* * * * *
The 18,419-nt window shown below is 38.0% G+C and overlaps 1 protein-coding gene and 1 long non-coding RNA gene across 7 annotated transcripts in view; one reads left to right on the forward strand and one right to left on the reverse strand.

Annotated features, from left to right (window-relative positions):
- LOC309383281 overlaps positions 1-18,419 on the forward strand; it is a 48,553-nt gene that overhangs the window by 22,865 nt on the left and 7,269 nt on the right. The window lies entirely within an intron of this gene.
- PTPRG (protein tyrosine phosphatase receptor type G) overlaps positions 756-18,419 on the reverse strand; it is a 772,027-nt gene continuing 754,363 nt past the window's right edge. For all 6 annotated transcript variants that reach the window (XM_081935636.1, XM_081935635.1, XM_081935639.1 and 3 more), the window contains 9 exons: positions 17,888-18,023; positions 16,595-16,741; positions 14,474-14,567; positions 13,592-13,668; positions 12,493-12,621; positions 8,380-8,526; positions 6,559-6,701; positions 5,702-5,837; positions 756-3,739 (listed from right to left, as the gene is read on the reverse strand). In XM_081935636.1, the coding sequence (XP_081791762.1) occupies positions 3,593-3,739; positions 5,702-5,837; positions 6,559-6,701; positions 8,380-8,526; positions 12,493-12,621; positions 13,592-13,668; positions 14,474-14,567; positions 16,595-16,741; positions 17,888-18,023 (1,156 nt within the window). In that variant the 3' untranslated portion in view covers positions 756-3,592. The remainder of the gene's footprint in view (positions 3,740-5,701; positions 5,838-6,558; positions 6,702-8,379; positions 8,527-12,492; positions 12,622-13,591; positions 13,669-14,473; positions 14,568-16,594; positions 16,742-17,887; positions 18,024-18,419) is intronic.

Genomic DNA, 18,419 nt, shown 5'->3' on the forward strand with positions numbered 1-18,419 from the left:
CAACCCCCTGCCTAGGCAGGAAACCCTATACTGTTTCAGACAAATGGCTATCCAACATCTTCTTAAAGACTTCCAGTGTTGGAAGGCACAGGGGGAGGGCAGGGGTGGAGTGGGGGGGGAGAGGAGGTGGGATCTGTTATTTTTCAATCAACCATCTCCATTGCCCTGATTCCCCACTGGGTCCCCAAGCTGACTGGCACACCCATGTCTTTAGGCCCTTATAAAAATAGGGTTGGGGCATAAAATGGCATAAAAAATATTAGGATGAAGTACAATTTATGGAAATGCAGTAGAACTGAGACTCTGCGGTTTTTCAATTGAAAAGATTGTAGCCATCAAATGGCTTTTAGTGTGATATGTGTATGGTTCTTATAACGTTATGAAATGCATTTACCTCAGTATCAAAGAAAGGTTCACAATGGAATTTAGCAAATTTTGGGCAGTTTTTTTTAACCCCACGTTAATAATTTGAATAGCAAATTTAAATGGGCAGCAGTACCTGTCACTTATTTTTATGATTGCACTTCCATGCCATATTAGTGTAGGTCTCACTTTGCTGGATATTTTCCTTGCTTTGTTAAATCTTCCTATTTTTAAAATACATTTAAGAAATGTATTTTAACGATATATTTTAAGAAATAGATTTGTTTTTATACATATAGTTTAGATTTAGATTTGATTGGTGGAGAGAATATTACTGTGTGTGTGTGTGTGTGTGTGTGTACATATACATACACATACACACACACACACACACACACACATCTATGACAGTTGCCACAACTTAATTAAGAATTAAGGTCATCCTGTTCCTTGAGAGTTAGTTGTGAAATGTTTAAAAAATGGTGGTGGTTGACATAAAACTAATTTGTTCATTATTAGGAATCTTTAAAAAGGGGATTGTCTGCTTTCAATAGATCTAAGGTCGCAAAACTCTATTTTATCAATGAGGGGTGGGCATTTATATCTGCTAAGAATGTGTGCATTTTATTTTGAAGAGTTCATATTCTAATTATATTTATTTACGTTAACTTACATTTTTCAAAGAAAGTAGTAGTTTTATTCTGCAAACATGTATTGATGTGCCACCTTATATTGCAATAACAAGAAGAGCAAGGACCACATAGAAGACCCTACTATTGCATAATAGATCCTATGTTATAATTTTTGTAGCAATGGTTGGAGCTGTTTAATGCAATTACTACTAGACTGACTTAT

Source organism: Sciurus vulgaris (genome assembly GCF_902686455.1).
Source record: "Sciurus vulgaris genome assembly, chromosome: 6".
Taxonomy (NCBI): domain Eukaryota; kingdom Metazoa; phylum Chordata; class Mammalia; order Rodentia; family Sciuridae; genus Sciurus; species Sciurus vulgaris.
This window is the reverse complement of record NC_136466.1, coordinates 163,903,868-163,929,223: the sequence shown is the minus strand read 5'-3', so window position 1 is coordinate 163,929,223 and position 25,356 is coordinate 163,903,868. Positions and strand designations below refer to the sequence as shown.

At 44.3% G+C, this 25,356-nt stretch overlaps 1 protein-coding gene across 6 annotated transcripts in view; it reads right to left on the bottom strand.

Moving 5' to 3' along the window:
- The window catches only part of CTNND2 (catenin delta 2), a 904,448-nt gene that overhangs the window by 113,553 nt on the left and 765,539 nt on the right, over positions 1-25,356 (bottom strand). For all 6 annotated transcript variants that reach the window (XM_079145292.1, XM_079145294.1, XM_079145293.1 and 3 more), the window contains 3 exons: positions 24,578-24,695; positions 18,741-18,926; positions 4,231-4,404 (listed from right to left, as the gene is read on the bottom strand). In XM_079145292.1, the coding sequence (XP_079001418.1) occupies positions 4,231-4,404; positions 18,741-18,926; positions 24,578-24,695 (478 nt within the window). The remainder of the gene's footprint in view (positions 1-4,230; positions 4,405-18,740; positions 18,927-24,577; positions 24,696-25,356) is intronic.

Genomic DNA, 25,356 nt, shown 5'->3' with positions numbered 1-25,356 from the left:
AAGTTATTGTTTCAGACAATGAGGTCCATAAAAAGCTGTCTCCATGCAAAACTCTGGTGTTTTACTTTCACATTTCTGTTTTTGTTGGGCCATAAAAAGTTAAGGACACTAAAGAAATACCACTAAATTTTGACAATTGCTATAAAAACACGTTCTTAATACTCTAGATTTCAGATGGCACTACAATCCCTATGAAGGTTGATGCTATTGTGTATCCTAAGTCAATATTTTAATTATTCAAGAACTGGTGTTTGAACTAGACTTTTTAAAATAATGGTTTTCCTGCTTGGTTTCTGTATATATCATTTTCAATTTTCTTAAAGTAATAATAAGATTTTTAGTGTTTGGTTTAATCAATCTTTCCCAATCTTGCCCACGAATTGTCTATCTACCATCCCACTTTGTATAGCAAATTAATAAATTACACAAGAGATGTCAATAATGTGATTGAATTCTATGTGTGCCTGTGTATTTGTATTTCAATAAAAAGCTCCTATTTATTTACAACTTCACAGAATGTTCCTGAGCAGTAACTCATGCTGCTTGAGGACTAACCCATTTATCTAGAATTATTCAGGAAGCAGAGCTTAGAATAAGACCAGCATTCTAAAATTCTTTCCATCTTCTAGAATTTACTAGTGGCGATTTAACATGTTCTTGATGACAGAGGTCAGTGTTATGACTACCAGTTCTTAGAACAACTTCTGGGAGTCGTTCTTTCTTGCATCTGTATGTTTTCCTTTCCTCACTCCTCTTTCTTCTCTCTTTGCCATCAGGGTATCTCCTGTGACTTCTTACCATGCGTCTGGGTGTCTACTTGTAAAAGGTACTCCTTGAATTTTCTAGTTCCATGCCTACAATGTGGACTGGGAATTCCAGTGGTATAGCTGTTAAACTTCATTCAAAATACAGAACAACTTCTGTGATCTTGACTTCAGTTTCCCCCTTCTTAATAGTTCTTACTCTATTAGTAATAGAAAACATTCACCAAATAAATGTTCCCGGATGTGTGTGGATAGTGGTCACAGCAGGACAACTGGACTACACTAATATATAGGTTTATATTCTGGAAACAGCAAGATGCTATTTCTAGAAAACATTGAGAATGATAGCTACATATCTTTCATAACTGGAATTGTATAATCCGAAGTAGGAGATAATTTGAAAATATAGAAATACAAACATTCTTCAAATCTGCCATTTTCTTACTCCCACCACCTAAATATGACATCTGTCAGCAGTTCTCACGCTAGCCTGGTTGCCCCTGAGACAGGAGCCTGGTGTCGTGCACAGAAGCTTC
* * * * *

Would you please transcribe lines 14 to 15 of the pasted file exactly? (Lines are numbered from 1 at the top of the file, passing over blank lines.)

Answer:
Genomic DNA, 25,356 nt, shown 5'->3' with positions numbered 1-25,356 from the left:
AAGTTATTGTTTCAGACAATGAGGTCCATAAAAAGCTGTCTCCATGCAAAACTCTGGTGTTTTACTTTCACATTTCTGTTTTTGTTGGGCCATAAAAAGTTAAGGACACTAAAGAAATACCACTAAATTTTGACAATTGCTATAAAAACACGTTCTTAATACTCTAGATTTCAGATGGCACTACAATCCCTATGAAGGTTGATGCTATTGTGTATCCTAAGTCAATATTTTAATTATTCAAGAACTGGTGTTTGAACTAGACTTTTTAAAATAATGGTTTTCCTGCTTGGTTTCTGTATATATCATTTTCAATTTTCTTAAAGTAATAATAAGATTTTTAGTGTTTGGTTTAATCAATCTTTCCCAATCTTGCCCACGAATTGTCTATCTACCATCCCACTTTGTATAGCAAATTAATAAATTACACAAGAGATGTCAATAATGTGATTGAATTCTATGTGTGCCTGTGTATTTGTATTTCAATAAAAAGCTCCTATTTATTTACAACTTCACAGAATGTTCCTGAGCAGTAACTCATGCTGCTTGAGGACTAACCCATTTATCTAGAATTATTCAGGAAGCAGAGCTTAGAATAAGACCAGCATTCTAAAATTCTTTCCATCTTCTAGAATTTACTAGTGGCGATTTAACATGTTCTTGATGACAGAGGTCAGTGTTATGACTACCAGTTCTTAGAACAACTTCTGGGAGTCGTTCTTTCTTGCATCTGTATGTTTTCCTTTCCTCACTCCTCTTTCTTCTCTCTTTGCCATCAGGGTATCTCCTGTGACTTCTTACCATGCGTCTGGGTGTCTACTTGTAAAAGGTACTCCTTGAATTTTCTAGTTCCATGCCTACAATGTGGACTGGGAATTCCAGTGGTATAGCTGTTAAACTTCATTCAAAATACAGAACAACTTCTGTGATCTTGACTTCAGTTTCCCCCTTCTTAATAGTTCTTACTCTATTAGTAATAGAAAACATTCACCAAATAAATGTTCCCGGATGTGTGTGGATAGTGGTCACAGCAGGACAACTGGACTACACTAATATATAGGTTTATATTCTGGAAACAGCAAGATGCTATTTCTAGAAAACATTGAGAATGATAGCTACATATCTTTCATAACTGGAATTGTATAATCCGAAGTAGGAGATAATTTGAAAATATAGAAATACAAACATTCTTCAAATCTGCCATTTTCTTACTCCCACCACCTAAATATGACATCTGTCAGCAGTTCTCACGCTAGCCTGGTTGCCCCTGAGACAGGAGCCTGGTGTCGTGCACAGAAGCTTC